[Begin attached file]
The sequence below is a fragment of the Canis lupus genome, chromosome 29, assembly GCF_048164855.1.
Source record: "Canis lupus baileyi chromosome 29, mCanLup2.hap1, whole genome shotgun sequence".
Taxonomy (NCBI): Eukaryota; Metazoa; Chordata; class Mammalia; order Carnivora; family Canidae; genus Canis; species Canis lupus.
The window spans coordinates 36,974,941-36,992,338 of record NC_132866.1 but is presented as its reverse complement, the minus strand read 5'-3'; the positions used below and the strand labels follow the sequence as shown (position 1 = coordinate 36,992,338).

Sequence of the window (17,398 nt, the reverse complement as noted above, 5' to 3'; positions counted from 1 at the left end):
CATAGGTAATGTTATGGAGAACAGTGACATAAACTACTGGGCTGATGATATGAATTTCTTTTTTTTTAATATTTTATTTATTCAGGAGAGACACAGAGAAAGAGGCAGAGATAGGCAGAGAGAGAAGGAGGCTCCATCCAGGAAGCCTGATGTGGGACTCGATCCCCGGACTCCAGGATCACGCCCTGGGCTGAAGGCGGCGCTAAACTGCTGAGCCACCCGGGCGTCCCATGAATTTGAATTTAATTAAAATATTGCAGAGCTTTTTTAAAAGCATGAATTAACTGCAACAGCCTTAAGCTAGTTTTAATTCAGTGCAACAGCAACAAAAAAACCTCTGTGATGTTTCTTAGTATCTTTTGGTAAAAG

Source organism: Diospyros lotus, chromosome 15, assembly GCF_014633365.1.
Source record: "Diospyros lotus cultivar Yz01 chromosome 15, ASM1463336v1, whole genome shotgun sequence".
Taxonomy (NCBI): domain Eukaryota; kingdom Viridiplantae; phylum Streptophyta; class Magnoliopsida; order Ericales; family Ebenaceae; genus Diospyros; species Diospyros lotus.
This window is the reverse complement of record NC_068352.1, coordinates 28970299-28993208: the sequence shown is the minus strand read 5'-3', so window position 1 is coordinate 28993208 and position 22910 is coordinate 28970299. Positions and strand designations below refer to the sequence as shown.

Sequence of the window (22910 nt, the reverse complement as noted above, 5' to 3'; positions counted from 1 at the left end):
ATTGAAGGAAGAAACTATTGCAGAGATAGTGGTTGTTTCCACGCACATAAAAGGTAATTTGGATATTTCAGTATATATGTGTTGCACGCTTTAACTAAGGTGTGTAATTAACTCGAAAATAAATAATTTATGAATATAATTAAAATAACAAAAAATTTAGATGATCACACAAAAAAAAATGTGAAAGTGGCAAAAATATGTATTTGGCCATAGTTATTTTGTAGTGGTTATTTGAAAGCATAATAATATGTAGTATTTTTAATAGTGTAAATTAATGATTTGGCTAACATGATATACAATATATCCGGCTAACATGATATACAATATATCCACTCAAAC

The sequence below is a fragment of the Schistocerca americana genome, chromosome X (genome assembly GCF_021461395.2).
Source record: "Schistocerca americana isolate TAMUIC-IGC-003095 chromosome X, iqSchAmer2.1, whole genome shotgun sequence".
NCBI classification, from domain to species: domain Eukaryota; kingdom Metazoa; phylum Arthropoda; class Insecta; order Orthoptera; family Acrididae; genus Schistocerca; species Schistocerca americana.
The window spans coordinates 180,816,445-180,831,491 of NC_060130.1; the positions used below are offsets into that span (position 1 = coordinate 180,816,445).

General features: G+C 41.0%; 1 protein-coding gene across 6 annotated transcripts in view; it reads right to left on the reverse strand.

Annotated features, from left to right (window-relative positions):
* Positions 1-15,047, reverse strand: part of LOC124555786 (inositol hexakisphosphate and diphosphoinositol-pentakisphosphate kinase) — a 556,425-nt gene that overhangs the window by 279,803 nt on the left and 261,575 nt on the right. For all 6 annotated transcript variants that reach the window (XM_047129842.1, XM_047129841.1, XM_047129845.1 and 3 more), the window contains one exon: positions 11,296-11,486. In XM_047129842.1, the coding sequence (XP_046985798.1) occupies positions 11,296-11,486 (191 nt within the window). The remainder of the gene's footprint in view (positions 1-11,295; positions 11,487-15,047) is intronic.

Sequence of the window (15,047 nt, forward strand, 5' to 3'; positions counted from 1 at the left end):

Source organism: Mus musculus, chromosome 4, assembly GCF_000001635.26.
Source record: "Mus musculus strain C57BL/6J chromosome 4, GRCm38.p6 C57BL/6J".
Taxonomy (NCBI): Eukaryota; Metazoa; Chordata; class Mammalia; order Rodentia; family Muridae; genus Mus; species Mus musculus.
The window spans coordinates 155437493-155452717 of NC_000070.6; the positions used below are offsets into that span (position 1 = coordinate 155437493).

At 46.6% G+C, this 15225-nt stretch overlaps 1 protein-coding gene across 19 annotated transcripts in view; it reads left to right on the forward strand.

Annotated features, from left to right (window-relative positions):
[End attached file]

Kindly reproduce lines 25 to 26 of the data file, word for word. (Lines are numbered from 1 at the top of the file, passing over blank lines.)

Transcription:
At 46.6% G+C, this 15225-nt stretch overlaps 1 protein-coding gene across 19 annotated transcripts in view; it reads left to right on the forward strand.

Annotated features, from left to right (window-relative positions):